UNIVERSITY of GLASGOW

The Corresponence of James McNeil Whistler

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Charles Samuel Keene, 1823-1891

Nationality: English
Date of Birth: 1823.08.10
Place of Birth: Hornsey
Date of Death: 1891.01.04
Place of Death: Hammersmith, London

Identity:

Charles Samuel Keene was an etcher, cartoonist and illustrator.

Life:

Keene, who began his career apprenticed to an architect and then a wood-engraver, studied at the Clipstone Street Art Society. He worked as an illustrator for the Illustrated London News, Once A Week and Punch, producing humorous drawings, satirising contemporary social life. Pennell described Keene as 'the greatest English artist since Hogarth'.

Keene also illustrated books, for example, F. C. Burnand's Tracks for Tourists (1864) and Reade's The Cloister and the Hearth. He was a member of the Langham Sketching Club and in 1881 he was elected a member of the Royal Society of Painter-Etchers and Engravers. Like JW, he was also a member of The Arts Club from 1863 until 1890. In 1891 an exhibition of 251 of his works were exhibited at the Fine Art Society. His Self-Portrait was bought by the Chantrey Bequest in 1922.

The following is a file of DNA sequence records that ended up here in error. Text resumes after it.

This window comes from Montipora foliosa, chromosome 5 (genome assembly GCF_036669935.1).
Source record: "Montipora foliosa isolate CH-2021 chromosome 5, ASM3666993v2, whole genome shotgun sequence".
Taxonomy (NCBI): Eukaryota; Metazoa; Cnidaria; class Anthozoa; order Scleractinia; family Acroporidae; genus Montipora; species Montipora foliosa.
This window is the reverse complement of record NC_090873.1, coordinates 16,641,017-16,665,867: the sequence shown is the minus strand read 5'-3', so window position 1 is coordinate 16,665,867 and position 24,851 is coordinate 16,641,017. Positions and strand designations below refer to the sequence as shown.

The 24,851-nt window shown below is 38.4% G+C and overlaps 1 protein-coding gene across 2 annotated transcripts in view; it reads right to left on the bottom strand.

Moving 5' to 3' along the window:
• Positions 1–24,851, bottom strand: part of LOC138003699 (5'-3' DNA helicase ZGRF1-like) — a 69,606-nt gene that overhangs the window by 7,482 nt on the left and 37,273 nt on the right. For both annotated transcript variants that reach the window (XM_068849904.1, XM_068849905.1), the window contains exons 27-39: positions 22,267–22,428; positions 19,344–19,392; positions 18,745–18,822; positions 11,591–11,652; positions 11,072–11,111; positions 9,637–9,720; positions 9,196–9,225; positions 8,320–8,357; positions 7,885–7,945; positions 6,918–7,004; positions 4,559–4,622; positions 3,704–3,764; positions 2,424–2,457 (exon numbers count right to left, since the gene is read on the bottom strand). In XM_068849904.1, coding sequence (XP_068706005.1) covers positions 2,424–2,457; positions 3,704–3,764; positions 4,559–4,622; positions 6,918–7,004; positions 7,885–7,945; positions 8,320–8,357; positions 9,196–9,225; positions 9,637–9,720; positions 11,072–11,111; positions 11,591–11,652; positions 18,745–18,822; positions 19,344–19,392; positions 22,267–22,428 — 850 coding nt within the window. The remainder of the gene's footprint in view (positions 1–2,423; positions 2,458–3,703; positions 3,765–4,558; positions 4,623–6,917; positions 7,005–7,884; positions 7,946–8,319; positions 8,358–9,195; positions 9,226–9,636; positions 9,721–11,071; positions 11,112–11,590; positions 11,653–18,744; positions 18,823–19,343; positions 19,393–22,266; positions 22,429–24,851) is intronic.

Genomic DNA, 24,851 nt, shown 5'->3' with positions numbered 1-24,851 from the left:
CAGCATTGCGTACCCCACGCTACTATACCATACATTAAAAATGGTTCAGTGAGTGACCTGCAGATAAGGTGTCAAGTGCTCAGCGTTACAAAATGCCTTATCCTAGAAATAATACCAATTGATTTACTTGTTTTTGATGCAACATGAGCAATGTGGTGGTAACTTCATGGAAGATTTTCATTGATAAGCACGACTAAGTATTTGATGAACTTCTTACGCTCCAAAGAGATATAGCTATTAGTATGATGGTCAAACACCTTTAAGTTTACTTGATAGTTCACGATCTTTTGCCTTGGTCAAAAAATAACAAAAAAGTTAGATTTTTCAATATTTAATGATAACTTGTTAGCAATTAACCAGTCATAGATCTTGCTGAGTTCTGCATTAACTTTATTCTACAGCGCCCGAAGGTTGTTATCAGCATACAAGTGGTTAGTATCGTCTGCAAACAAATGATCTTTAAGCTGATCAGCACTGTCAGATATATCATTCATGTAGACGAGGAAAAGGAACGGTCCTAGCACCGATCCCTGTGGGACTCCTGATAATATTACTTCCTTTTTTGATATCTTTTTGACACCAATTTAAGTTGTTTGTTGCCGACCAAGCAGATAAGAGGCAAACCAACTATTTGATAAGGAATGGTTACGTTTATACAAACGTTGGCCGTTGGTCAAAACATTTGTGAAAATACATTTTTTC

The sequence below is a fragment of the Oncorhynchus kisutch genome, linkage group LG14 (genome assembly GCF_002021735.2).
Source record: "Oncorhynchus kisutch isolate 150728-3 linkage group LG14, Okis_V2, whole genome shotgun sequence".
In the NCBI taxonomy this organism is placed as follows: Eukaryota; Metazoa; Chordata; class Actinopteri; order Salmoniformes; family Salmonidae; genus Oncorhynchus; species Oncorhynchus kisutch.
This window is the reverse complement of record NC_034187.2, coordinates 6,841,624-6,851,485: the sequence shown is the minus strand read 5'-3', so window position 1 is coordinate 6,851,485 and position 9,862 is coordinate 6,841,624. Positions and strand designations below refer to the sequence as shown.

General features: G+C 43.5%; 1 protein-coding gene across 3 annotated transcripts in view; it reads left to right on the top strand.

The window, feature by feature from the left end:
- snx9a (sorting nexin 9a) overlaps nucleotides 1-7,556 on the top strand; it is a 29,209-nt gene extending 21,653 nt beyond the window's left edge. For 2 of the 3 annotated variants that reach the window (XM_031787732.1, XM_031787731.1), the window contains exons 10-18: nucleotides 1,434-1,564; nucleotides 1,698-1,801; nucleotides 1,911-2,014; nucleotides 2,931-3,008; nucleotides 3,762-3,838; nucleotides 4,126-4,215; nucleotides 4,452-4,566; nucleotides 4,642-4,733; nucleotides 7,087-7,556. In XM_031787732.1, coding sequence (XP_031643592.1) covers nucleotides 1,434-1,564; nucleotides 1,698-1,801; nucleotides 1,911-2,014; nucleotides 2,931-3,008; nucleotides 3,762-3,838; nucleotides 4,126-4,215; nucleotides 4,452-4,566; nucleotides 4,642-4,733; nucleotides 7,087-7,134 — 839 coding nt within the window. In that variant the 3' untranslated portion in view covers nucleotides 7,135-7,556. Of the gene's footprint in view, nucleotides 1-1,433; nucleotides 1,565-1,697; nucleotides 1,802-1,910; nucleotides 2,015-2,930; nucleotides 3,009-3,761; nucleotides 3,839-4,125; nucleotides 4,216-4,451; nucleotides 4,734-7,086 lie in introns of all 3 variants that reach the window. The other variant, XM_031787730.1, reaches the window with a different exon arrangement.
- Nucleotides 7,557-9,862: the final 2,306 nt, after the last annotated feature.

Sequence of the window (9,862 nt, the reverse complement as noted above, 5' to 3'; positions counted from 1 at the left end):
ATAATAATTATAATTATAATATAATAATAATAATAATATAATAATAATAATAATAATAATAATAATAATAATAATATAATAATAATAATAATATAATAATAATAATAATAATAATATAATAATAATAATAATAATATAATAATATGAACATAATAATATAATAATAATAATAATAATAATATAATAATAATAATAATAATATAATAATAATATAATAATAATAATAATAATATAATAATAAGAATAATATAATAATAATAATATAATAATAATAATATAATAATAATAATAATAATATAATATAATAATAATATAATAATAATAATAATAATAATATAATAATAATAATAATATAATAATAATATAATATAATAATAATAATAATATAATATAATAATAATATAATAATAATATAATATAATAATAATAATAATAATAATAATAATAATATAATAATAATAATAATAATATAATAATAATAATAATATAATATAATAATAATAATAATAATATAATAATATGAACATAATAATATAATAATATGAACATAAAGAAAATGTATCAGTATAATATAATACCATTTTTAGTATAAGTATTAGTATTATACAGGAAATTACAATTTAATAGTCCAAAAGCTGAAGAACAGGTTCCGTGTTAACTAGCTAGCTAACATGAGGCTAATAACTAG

JW's closely observed Thames Set, showing life at the docks of Rotherhithe and Wapping, are comparable to the urban drawings of Keene. JW met Keene after 1859 through their membership in the Junior Etching Club. In 1864 when C. A. Howell appears to have needed an illustrator, JW recommended Keene (#02788). In 1867 Keene helped JW pay for the funeral expenses of James Reeves Traer, a partner in F. S. Haden's medical practice whom JW felt had been badly treated (#05854). In the Whistler v. Ruskin trial in 1878 JW proposed to subpoena Keene but Keene declined to give evidence.

However, Keene was a member of the Society of British Artists when JW was President from 1886, and he was one of those who resigned in support of JW in 1888. In 1889 he was among those proposed invitees to a dinner organised by W. C. Symons to congratulate JW on becoming an Honorary Member of the Royal Academy of Munich, a dinner which was to be held at the Criterion in Piccadilly on 1 May (#05636).

In July 1891, following the death of Keene, G. S. Layard, Keene's biographer, wrote to JW, asking for his recollections of the artist, knowing the 'high appreciation' Keene had for JW (#02492).

Bibliography:

Layard, G. S., The Life and Letters of Charles Samuel Keene, London, 1892; Records of The Arts Club, London; Pennell, Joseph, The Work of Charles Keene, London, 1897; Pennell, J., Pen Drawing and Pen Draughtsmen, London, n.d.; Wood, Christopher, Dictionary of Victorian Painters, Woodbridge, 1971; Johnson, J., and A. Gruetzner, Dictionary of British Artists 1880-1940, Woodbridge, 1980; Johnson, Lewis, 'Charles Keene' The Grove Dictionary of Art Online, ed. L. Macy, http://www.groveart.com (accessed 6 December 2002).